We also guide students as they study for the SAT and for the ACT. Our instructors review practice test results with students to create an efficient study plan, as we know that these test scores play a critical role in a student’s path toward medical school. Our SAT and ACT prep courses are available both in person and online so students can get all of the study time they need to ace the test. Contact Veritas Prep today!

Do you need help with your college applications? Visit our College Admissions website and fill out our FREE Profile Evaluation for personalized feedback on your unique background! And as always, be sure to follow us on Facebook, YouTube, Google+, and Twitter!

Playing Up Athletic Accomplishments in Your Business School Applications

For the MBA admissions game, applicants often feel that the content they should be including in their business school applications is limited to their professional and academic highlights. However, impressive personal details – such as athletic achievements and experiences – can also come in handy when building up one’s profile.

Just as a beauty pageant contestant would want to impress the competition judges with both intelligence and physical beauty, an MBA applicant will do well to win admiration from the Admissions Committee with different aspects of his or her personality, as well.

I know you are applying for a top MBA program (and not an NBA team!), but sharing that you are part of a national team or that you hold (or held) regional, age-level records in your chosen sport will still help your application. Apart from differentiating you from other candidates within your same industry, your accomplishments can also be used to show consistent character traits that have been common in your successes, which you can bring with you as you make the move to business school.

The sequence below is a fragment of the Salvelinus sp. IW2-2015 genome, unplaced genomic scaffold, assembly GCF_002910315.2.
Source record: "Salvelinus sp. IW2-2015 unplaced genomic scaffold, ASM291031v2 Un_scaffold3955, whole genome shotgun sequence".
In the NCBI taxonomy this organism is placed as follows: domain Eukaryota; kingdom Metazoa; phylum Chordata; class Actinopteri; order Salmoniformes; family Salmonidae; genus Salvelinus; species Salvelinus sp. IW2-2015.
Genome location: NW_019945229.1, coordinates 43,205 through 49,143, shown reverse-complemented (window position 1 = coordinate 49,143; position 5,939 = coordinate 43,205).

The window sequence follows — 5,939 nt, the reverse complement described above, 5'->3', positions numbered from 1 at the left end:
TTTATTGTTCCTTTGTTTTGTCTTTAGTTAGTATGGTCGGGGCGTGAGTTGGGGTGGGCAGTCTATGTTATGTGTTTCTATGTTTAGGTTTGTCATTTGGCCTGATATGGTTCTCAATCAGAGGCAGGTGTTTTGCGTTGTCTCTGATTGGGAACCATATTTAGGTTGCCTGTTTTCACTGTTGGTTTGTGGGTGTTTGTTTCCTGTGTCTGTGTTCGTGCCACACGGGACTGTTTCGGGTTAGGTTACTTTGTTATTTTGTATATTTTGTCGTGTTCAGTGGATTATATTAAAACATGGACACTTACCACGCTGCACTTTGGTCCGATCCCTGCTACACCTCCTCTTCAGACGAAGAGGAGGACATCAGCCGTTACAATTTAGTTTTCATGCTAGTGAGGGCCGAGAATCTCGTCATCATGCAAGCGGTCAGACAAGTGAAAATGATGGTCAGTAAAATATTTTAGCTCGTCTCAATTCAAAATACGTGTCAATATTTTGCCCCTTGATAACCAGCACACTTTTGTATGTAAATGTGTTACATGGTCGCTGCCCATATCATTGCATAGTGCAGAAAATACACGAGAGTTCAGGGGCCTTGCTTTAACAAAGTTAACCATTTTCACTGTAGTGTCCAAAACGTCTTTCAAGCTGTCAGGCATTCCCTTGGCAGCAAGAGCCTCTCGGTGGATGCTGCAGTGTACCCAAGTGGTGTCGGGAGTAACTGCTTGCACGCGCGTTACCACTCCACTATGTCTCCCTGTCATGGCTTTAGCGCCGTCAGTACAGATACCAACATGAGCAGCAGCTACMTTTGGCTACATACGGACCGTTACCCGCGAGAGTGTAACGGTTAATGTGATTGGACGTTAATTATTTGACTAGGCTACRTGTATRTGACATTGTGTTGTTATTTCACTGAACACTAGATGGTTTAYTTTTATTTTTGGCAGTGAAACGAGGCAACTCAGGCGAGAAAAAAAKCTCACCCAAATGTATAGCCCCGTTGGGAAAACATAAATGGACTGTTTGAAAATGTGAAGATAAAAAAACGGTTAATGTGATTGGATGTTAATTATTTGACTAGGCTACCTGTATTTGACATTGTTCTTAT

For example, you may highlight the leadership skills and drive that have allowed you to excel as captain of your soccer team as the same strengths that have been key to your success as a project manager. This will help you be more convincing when you say that these skills will enable you to be successful at the prestigious MBA program you are targeting. Likewise, accomplishments in competitive sports can also be effective in strengthening your personal brand – they could be additional illustrations of your reputation as an achiever or as a team player.

Sharing interesting personal anecdotes of how a particular athletic event changed your mindset or helped you grow as a person is another way to leverage your athletic background. Rich materials abound in this field – you can demonstrate your ability to collaborate with teammates, your resilience in overcoming personal setbacks (such as injuries or failures), and other positive traits.

One inherent advantage to showcasing your athletic background is that your stories will be easy to visualize (like an ESPN highlight reel), and the Admissions Committee will be able to better relate to the highs and lows that you share. Thus, your stories become effective set-ups for presenting lessons you have learned and how you have become the person you are today. Aside from strengthening your message by demonstrating it across various contexts, this also presents you as a multi-faceted individual.

Lastly, when presented properly, your passion for sports can be an effective “ice breaker” for your interviews or to help you build relationships with your future business school peers. Sharing a keen interest in a particular sport can develop rapport. Being associated with positive qualities such as strength, agility or gracefulness can only help you as you reach for that coveted spot at a top MBA program.

Applying to business school? Call us at 1-800-925-7737 and speak with an MBA admissions expert today, or take our free MBA Admissions Profile Evaluation for personalized advice for your unique application situation! And as always, be sure to find us on Facebook, YouTube, Google+ and Twitter.

Written by Edison Cu, a Veritas Prep Head Consultant for INSEAD. 

Extracurriculars that Compliment Your Major

Extracurricular-ActivitiesGPA, class rank, and standardized test scores are all parts of a student’s college application. Extracurricular activities also play an important part as a student is considered for admission into college.